The Living Building at Georgia Tech: Locating a Home for Success
Proposed site concept for the Living Building at Georgia Tech.
Image courtesy of Andropogon, HGOR, Long Engineering, Inc., Barge Waggoner Sumner & Cannon, Inc., and Sustainable Water.
When deciding where to physically locate a project that is designed to achieve Living Building Challenge certification—the most stringent building performance standard in the world—the stakes are understandably high. Essentially, the site must provide a self-sufficient foundation that enables successful achievement of all the Living Building Challenge petals (seven performance areas) and imperatives (detailed requirements of each performance area).
For the Living Building at Georgia Tech, the design team of The Miller Hull Partnership and Lord Aeck Sargent understood from the very beginning that the site would greatly influence the building programming, such as urban agriculture and community outreach, and the mechanical systems needed to provide energy, control temperature, and manage rainwater. In addition, thoughtful consideration was given to selecting a site that would serve the immediate goal of finding land that can be transformed with minimal human intervention and also be maintained sustainably for long-term adherence to the Living Building Challenge standards.
During the Living Building at Georgia Tech project’s design team competition, all three participating teams had the opportunity to evaluate the campus map as part of the site selection process. Each team landed on the same spot—a very special corner on the northwest sector of campus adjacent to the Eco-Commons, an initiative that’s part of Tech’s Campus Master Plan meant to provide a series of campus green spaces designed to conserve natural resources, including energy and water, and provide the community with educational and recreational amenities. This is in keeping with Tech’s efforts to convert its 400-acre campus to a more natural and inviting state—even in the midst of a booming major metropolitan area.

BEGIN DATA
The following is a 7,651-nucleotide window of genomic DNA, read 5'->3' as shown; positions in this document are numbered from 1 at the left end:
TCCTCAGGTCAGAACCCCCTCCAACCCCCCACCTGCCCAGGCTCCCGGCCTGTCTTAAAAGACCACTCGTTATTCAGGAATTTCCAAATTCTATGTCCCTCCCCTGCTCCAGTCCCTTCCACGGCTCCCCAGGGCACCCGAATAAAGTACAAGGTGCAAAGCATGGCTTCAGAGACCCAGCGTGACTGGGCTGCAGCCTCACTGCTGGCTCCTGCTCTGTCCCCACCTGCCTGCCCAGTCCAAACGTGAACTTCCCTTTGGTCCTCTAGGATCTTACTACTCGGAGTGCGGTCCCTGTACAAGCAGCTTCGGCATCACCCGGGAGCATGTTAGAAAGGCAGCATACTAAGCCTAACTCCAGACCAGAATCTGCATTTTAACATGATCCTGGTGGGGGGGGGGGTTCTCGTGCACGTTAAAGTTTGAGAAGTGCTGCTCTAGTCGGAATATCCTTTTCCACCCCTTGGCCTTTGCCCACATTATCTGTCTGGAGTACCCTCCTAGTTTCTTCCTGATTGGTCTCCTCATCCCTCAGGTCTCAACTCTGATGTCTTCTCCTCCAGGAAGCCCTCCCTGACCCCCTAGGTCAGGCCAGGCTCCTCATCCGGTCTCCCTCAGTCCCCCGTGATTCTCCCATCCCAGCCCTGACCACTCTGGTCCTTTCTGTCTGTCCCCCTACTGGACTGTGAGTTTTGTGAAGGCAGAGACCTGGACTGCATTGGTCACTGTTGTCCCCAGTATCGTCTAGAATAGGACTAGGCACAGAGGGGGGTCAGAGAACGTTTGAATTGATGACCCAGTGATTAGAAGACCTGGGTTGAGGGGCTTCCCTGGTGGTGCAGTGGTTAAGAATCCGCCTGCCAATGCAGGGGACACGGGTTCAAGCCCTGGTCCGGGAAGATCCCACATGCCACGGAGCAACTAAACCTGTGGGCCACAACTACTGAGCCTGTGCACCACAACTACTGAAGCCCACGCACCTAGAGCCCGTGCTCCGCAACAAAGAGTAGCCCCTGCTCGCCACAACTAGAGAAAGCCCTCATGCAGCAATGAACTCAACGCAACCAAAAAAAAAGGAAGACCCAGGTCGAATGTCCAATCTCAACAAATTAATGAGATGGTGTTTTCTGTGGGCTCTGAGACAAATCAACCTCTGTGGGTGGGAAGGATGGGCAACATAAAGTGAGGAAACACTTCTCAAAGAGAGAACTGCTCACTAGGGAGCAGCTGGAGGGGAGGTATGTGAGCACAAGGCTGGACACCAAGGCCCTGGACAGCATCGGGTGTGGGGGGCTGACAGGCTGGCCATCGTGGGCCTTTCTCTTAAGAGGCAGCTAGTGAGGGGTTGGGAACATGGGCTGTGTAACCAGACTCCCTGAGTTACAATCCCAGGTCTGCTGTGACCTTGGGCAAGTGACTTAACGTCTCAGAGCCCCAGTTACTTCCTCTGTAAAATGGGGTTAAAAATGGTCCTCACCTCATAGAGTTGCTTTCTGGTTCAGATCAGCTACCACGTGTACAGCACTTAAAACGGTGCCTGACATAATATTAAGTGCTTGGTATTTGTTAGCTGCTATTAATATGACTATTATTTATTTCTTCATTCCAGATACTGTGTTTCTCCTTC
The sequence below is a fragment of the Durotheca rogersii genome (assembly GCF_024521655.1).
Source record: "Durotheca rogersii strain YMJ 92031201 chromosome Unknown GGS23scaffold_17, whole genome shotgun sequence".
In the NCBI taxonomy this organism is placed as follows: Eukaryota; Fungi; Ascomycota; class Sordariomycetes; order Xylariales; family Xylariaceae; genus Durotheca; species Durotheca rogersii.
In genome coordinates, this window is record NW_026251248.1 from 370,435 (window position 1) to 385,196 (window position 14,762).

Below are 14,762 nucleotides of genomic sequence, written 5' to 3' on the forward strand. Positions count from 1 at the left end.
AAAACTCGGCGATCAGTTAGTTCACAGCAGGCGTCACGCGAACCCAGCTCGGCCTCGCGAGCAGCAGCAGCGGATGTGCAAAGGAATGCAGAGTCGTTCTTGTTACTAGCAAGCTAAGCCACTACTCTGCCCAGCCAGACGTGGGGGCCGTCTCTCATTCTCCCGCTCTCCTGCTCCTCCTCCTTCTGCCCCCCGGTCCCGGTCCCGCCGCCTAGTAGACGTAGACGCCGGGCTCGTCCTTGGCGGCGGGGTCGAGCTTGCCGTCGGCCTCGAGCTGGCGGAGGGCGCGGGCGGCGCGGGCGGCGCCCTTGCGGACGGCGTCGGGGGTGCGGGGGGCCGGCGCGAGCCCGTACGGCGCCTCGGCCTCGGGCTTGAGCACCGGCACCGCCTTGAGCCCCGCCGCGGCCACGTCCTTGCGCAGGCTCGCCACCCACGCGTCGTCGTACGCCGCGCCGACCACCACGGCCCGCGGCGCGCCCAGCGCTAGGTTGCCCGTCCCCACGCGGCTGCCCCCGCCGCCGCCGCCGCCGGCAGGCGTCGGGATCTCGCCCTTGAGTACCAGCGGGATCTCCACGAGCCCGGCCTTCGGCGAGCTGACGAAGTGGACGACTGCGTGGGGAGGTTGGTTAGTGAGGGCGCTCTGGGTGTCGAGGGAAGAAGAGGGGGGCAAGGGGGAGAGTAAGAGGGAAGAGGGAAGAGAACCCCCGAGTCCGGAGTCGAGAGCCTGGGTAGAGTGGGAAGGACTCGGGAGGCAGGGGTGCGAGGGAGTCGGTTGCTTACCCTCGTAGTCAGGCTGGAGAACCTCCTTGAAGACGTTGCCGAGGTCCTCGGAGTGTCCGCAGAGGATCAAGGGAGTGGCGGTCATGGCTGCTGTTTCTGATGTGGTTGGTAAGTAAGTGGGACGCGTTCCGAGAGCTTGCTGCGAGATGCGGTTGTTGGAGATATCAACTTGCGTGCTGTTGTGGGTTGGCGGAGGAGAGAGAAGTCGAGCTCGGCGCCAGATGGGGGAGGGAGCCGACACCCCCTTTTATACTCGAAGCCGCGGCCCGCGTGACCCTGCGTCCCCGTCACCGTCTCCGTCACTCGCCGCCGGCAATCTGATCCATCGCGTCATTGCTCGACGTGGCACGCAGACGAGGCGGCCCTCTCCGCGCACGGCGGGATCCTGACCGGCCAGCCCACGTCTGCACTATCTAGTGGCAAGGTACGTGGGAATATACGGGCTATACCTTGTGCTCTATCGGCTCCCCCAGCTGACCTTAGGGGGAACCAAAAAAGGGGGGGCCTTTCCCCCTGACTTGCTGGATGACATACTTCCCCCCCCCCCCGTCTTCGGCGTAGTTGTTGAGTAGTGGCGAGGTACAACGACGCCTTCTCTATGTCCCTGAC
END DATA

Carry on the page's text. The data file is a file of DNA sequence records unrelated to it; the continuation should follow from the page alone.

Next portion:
“All the required variables aligned and pointed to the same location,” said Howard Wertheimer, assistant vice president of Georgia Tech’s Capital Planning and Space Management. “But with all great plans, there will be challenges and decisions to be made along the way to Living Building Challenge certification.”
For one, the building is to be situated on site in a north-south orientation to interact seamlessly with the Eco-Commons to the west. While this fulfills the requirement to harmonize with nature and provide ready access to urban agricultural opportunities, from a systems standpoint, this orientation inherently does not leverage solar exposure to its fullest extent. The solution: Add a 260 kW photovoltaic array to the roof to harness the sun’s energy and incorporate systems, like radiant flooring, that can fully operate a building on less energy.
Another challenge is the development of the surrounding landscape in a manner that respects the interconnected project variables such as rainwater management, tree protection, passive building cooling (i.e., shade), human intervention, and cost. Per the Living Building Challenge certification criteria, the design team calculated that, based upon the building’s floor-to-area ratio (FAR), approximately 12,600 square feet of the surrounding landscape must be dedicated to fostering a healthy and accessible food system. While the amount of land could enable a variety of approaches to satisfying the urban agriculture imperative, the decision was made to pursue an indigenous, edible landscape based upon its ability to work well with the existing characteristics of the site, support the building’s system requirements, and yield the best results with minimal interference and maintenance.
The maintenance of such a site by Living Building Challenge standards should be as “one with nature” as possible. However, learning to care for this area without gas-powered equipment and Red List chemicals, such as herbicides for weed control, is posing a challenge for Georgia Tech’s Landscape Services.
“Doing less actually requires you to do more upfront in the process,” said Hyacinth Ide, associate director for Georgia Tech’s Landscape Services. “It is easy to underestimate the resources and knowledge required to care for this natural landscape.”
In addition, Ide also stressed the need to start educating people now about natural landscapes—especially in setting expectations for how the landscape will look aesthetically. “This area will be beautiful in its own right but, due to how we must maintain it, will have a different, more untouched, feel compared to other areas on campus.”
Beginning in 2017, Georgia Tech’s Landscape Services started training its team about Living Building Challenge certification requirements and planning pilot programs to better understand how a native, natural landscape will perform. The goal is two-fold: to use these pilot programs to help gain a better understanding of what works (and what doesn’t) to achieve certification, and appropriately apply these principles successfully across Georgia Tech’s urban campus.
About the Author
Rachael Pocklington works in communications at Georgia Tech in Atlanta. One of her main areas of focus is campus sustainability.